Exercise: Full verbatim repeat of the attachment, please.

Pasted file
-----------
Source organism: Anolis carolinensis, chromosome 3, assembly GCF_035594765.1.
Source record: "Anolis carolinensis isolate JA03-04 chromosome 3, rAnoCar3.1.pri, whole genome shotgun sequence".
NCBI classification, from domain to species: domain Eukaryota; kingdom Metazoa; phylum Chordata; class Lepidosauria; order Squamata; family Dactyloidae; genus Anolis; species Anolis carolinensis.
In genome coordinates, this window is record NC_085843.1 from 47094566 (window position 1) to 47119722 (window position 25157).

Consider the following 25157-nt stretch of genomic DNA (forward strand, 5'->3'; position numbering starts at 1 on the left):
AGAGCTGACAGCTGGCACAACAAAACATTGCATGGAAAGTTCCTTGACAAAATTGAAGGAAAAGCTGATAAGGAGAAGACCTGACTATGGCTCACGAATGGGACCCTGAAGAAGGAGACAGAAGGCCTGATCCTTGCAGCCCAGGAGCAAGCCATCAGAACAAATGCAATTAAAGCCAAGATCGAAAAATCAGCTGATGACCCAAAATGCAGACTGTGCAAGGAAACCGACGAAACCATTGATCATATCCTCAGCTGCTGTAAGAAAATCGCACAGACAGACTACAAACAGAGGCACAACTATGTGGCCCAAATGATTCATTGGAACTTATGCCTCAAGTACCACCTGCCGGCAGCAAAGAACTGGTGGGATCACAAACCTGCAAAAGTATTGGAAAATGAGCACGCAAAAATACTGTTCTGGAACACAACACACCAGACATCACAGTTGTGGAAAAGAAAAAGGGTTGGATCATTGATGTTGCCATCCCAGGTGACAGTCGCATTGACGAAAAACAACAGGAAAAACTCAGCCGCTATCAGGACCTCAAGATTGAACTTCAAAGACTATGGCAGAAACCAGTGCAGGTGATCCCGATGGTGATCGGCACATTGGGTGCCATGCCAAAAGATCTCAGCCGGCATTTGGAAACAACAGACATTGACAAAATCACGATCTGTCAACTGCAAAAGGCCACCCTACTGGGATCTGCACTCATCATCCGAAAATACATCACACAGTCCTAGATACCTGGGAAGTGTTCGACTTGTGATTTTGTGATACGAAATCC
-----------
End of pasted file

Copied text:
Source organism: Anolis carolinensis, chromosome 3, assembly GCF_035594765.1.
Source record: "Anolis carolinensis isolate JA03-04 chromosome 3, rAnoCar3.1.pri, whole genome shotgun sequence".
NCBI classification, from domain to species: domain Eukaryota; kingdom Metazoa; phylum Chordata; class Lepidosauria; order Squamata; family Dactyloidae; genus Anolis; species Anolis carolinensis.
In genome coordinates, this window is record NC_085843.1 from 47094566 (window position 1) to 47119722 (window position 25157).

Consider the following 25157-nt stretch of genomic DNA (forward strand, 5'->3'; position numbering starts at 1 on the left):
AGAGCTGACAGCTGGCACAACAAAACATTGCATGGAAAGTTCCTTGACAAAATTGAAGGAAAAGCTGATAAGGAGAAGACCTGACTATGGCTCACGAATGGGACCCTGAAGAAGGAGACAGAAGGCCTGATCCTTGCAGCCCAGGAGCAAGCCATCAGAACAAATGCAATTAAAGCCAAGATCGAAAAATCAGCTGATGACCCAAAATGCAGACTGTGCAAGGAAACCGACGAAACCATTGATCATATCCTCAGCTGCTGTAAGAAAATCGCACAGACAGACTACAAACAGAGGCACAACTATGTGGCCCAAATGATTCATTGGAACTTATGCCTCAAGTACCACCTGCCGGCAGCAAAGAACTGGTGGGATCACAAACCTGCAAAAGTATTGGAAAATGAGCACGCAAAAATACTGTTCTGGAACACAACACACCAGACATCACAGTTGTGGAAAAGAAAAAGGGTTGGATCATTGATGTTGCCATCCCAGGTGACAGTCGCATTGACGAAAAACAACAGGAAAAACTCAGCCGCTATCAGGACCTCAAGATTGAACTTCAAAGACTATGGCAGAAACCAGTGCAGGTGATCCCGATGGTGATCGGCACATTGGGTGCCATGCCAAAAGATCTCAGCCGGCATTTGGAAACAACAGACATTGACAAAATCACGATCTGTCAACTGCAAAAGGCCACCCTACTGGGATCTGCACTCATCATCCGAAAATACATCACACAGTCCTAGATACCTGGGAAGTGTTCGACTTGTGATTTTGTGATACGAAATCC